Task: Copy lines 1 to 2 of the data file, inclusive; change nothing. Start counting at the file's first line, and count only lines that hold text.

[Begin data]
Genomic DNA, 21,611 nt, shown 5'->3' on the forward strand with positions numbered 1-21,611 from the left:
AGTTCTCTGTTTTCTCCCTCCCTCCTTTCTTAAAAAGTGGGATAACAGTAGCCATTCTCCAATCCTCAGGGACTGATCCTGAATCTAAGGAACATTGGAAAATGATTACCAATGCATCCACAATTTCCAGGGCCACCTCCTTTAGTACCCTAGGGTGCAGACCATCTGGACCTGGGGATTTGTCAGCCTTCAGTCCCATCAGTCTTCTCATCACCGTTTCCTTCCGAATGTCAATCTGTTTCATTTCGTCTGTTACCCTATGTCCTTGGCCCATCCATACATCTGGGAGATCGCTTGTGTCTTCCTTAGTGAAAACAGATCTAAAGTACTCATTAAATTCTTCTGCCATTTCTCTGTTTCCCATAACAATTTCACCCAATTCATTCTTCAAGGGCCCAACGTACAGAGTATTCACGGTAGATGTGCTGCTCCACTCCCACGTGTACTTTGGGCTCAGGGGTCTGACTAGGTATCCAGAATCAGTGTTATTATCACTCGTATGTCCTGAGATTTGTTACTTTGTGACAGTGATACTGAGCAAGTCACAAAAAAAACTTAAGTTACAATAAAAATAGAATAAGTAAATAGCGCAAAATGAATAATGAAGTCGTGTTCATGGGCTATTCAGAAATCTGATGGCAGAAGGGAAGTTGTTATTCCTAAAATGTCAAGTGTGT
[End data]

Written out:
Genomic DNA, 21,611 nt, shown 5'->3' on the forward strand with positions numbered 1-21,611 from the left:
AGTTCTCTGTTTTCTCCCTCCCTCCTTTCTTAAAAAGTGGGATAACAGTAGCCATTCTCCAATCCTCAGGGACTGATCCTGAATCTAAGGAACATTGGAAAATGATTACCAATGCATCCACAATTTCCAGGGCCACCTCCTTTAGTACCCTAGGGTGCAGACCATCTGGACCTGGGGATTTGTCAGCCTTCAGTCCCATCAGTCTTCTCATCACCGTTTCCTTCCGAATGTCAATCTGTTTCATTTCGTCTGTTACCCTATGTCCTTGGCCCATCCATACATCTGGGAGATCGCTTGTGTCTTCCTTAGTGAAAACAGATCTAAAGTACTCATTAAATTCTTCTGCCATTTCTCTGTTTCCCATAACAATTTCACCCAATTCATTCTTCAAGGGCCCAACGTACAGAGTATTCACGGTAGATGTGCTGCTCCACTCCCACGTGTACTTTGGGCTCAGGGGTCTGACTAGGTATCCAGAATCAGTGTTATTATCACTCGTATGTCCTGAGATTTGTTACTTTGTGACAGTGATACTGAGCAAGTCACAAAAAAAACTTAAGTTACAATAAAAATAGAATAAGTAAATAGCGCAAAATGAATAATGAAGTCGTGTTCATGGGCTATTCAGAAATCTGATGGCAGAAGGGAAGTTGTTATTCCTAAAATGTCAAGTGTGT